Although interpreters need not be certified to work, employers often specify or prefer certified applicants. The Registry of Interpreters for the Deaf (RID) and the National Association of the Deaf certify interpreters. Evaluations assess the candidate's skills, knowledge, and attitude. Completing an interpreter's training program cannot guarantee passing this certification evaluation. Standards for the evaluation are high, and students often need field experience before they are able to pass it. There are several thousand certified sign language interpreters in the United States.
Getting the Job
People interested in interpreting for the deaf should get in touch with colleges, universities, local courts, and continuing education programs that offer vocational rehabilitation classes. All are regular users of interpreters. RID also provides job information.
Advancement Possibilities and Employment Outlook
An interpreter with certification and experience in a specialty such as law or medicine will soon gain the recognition to attract many interpreting jobs. Some interpreters acquire extra skills and then move into advisory positions.
As society increasingly recognizes the needs of all its physically challenged citizens, the demand will increase for qualified interpreters. By law, interpreters must be available to deaf persons in public health centers, courts, schools, and other public agencies.
Sign language interpreters work in a wide range of interesting environments. They may interpret for a witness in a courtroom or a patient in a doctor's office. They usually work with just one or two deaf people at a time, although interpreters for television viewers may have a large audience with whom they have no personal contact.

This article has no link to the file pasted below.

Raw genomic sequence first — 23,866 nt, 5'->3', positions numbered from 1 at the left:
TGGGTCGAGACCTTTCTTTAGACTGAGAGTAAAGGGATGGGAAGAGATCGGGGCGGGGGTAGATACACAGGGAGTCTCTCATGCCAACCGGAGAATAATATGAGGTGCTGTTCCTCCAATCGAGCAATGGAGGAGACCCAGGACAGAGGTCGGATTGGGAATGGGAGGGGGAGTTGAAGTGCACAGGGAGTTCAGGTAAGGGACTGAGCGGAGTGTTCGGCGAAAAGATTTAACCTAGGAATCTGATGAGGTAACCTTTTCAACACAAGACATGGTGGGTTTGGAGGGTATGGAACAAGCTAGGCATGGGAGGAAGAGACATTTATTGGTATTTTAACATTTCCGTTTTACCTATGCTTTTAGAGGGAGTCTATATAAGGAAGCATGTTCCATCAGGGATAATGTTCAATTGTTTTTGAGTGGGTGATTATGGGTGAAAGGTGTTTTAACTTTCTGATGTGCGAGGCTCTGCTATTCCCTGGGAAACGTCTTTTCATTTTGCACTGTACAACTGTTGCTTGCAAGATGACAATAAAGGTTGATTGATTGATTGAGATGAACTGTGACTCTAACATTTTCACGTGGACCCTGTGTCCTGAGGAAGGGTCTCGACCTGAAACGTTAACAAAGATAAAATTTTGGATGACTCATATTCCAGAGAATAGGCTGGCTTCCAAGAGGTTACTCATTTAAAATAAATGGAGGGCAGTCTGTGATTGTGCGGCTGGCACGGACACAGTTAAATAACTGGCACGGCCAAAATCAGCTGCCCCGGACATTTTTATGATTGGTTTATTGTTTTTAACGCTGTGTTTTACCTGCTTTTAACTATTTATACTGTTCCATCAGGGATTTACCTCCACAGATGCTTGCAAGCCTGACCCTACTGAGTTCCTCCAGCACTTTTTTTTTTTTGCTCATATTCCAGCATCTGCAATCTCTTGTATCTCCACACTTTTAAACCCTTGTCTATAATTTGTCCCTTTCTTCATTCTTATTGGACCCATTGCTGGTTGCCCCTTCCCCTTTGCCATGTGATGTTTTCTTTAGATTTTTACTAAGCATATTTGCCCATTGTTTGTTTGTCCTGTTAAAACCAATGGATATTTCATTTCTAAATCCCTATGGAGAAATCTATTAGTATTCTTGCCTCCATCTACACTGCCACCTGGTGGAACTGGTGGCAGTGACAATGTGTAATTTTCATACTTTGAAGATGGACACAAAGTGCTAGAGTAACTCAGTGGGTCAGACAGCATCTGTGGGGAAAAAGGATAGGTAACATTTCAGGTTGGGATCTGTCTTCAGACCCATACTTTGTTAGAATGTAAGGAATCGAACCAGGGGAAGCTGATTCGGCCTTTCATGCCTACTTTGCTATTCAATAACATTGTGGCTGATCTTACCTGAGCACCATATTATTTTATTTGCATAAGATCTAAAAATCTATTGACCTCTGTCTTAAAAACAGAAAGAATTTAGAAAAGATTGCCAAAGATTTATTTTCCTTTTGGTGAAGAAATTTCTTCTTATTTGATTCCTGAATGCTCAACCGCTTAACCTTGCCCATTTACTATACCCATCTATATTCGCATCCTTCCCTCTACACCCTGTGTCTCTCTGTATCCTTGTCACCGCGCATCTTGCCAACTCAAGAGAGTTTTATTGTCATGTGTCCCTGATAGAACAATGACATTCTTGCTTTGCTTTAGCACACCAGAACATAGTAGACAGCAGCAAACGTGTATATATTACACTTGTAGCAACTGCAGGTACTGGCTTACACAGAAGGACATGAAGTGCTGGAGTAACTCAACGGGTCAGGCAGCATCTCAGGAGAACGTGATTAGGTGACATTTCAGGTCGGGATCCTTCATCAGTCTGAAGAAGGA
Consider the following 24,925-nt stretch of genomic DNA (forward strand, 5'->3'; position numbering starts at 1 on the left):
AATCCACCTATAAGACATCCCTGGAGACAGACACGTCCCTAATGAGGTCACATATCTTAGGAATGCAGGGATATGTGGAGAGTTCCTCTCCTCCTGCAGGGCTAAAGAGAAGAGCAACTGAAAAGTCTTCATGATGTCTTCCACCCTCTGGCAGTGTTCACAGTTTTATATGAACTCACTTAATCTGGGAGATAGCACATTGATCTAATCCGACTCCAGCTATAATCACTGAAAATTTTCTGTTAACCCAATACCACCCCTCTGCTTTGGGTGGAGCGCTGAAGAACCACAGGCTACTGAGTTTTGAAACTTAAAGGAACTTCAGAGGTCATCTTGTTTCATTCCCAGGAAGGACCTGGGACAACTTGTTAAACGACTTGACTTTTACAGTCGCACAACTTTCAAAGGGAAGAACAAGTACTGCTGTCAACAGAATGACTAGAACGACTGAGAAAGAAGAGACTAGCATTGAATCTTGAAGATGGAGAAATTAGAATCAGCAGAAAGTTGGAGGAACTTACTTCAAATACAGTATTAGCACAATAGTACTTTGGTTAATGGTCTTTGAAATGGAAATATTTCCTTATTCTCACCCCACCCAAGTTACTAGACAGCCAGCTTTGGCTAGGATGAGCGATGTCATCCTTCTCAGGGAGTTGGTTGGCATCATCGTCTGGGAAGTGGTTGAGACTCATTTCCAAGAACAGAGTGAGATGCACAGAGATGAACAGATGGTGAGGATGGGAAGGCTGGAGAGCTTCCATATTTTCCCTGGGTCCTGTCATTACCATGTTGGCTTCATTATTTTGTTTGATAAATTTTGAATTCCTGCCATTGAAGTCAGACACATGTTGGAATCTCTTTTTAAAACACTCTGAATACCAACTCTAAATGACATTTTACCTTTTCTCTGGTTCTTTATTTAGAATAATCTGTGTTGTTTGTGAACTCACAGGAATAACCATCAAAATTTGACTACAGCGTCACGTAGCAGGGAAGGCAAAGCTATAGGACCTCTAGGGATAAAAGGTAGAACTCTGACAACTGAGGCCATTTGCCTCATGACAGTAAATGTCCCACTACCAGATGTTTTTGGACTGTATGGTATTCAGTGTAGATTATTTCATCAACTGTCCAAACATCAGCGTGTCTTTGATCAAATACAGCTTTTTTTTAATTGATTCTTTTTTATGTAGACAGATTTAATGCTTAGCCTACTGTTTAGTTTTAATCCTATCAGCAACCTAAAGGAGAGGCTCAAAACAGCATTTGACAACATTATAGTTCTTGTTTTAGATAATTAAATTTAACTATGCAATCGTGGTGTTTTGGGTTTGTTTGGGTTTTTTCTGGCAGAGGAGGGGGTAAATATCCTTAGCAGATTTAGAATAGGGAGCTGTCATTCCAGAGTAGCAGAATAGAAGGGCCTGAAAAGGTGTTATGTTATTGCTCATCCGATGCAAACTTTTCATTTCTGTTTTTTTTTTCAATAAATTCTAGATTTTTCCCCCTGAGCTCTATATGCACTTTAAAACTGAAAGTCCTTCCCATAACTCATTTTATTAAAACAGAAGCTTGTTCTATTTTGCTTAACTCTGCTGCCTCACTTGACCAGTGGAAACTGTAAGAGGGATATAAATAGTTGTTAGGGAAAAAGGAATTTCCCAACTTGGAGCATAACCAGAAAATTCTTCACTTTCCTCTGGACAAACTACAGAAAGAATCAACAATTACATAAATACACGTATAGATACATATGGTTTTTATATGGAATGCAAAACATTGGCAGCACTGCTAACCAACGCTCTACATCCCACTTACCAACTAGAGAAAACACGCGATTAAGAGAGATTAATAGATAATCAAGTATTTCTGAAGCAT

Hours may be irregular, but freelance interpreters who have a steady clientele soon develop a regular schedule. Many interpreters work part time and hold other jobs that may or may not be related to their work with the deaf.
Where to Go for More Information
National Association of the Deaf
8630 Fenton St., Ste. 820
Silver Spring, MD 20910-3876
National Cued Speech Association
23970 Hermitage Rd.
Cleveland, OH 44122-4008
Registry of Interpreters for the Deaf, Inc.
333 Commerce St.
Alexandria, VA 22314
Earnings and Benefits
The annual earnings of sign language and oral interpreters vary widely. Hourly rates for freelance interpreters range from $12 to $40. According to the U.S. Bureau of Labor Statistics, the median hourly salary for sign language and oral interpreters was $16.28 in 2004. Rates vary with education and experience. Certification by RID usually ensures better pay. Interpreters employed by a public agency, government organization, or school system may receive vacation, health, and retirement benefits. Freelance interpreters must provide their own benefits.